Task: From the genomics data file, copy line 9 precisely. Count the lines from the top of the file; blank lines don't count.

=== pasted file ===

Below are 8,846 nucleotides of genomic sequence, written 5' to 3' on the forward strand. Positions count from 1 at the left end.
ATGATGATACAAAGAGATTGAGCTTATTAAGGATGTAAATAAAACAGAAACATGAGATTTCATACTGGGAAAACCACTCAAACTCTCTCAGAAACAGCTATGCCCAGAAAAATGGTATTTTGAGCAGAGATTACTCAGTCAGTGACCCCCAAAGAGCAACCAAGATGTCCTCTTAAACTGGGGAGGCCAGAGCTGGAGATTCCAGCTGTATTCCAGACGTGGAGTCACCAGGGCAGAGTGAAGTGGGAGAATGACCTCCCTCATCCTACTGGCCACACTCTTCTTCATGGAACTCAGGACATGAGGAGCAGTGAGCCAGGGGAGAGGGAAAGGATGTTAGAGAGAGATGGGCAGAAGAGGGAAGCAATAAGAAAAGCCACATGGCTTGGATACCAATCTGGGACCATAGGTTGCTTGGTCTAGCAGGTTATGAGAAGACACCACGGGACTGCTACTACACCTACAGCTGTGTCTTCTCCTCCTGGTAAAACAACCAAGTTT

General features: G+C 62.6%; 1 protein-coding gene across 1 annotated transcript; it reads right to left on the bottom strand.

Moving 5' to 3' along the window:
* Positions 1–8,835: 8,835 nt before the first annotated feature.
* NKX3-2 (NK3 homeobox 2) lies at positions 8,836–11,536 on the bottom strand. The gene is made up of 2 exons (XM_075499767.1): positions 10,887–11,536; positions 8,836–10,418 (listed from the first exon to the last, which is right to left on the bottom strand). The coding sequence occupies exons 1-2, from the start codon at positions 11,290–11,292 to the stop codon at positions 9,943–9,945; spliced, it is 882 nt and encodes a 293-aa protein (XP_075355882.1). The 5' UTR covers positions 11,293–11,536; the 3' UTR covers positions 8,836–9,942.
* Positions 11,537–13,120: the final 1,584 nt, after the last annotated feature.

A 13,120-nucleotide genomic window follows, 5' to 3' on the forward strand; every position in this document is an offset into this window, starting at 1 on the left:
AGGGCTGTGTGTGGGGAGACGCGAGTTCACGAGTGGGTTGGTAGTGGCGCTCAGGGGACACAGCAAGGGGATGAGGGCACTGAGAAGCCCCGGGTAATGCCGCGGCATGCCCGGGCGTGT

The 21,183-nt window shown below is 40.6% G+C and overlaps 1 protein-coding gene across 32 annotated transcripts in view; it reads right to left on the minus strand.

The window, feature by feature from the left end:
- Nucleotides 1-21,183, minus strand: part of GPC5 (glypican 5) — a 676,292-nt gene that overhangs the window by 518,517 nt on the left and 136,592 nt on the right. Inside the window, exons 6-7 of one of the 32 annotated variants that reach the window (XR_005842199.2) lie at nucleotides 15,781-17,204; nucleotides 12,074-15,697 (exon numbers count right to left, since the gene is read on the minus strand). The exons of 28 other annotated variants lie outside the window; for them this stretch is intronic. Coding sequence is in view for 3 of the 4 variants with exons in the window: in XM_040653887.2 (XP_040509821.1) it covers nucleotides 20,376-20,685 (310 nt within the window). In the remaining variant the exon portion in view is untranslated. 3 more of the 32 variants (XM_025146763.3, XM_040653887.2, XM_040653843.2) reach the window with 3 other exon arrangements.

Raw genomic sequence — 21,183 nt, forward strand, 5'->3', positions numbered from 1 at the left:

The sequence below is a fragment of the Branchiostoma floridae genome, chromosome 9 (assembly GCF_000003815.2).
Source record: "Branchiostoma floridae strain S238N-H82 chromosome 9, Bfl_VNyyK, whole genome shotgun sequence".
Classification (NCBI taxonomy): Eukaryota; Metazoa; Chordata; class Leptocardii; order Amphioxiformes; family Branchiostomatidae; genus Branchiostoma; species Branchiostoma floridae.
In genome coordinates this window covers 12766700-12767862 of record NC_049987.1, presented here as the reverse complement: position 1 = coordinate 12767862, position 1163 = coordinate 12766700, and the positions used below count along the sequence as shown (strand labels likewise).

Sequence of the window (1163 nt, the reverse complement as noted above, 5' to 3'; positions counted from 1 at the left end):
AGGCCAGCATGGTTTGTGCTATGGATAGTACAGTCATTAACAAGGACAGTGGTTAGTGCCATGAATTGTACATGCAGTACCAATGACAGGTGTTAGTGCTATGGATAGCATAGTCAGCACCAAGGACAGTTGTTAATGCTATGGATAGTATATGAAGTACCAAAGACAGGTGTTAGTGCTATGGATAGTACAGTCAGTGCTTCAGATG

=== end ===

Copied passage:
AGGGCTGTGTGTGGGGAGACGCGAGTTCACGAGTGGGTTGGTAGTGGCGCTCAGGGGACACAGCAAGGGGATGAGGGCACTGAGAAGCCCCGGGTAATGCCGCGGCATGCCCGGGCGTGT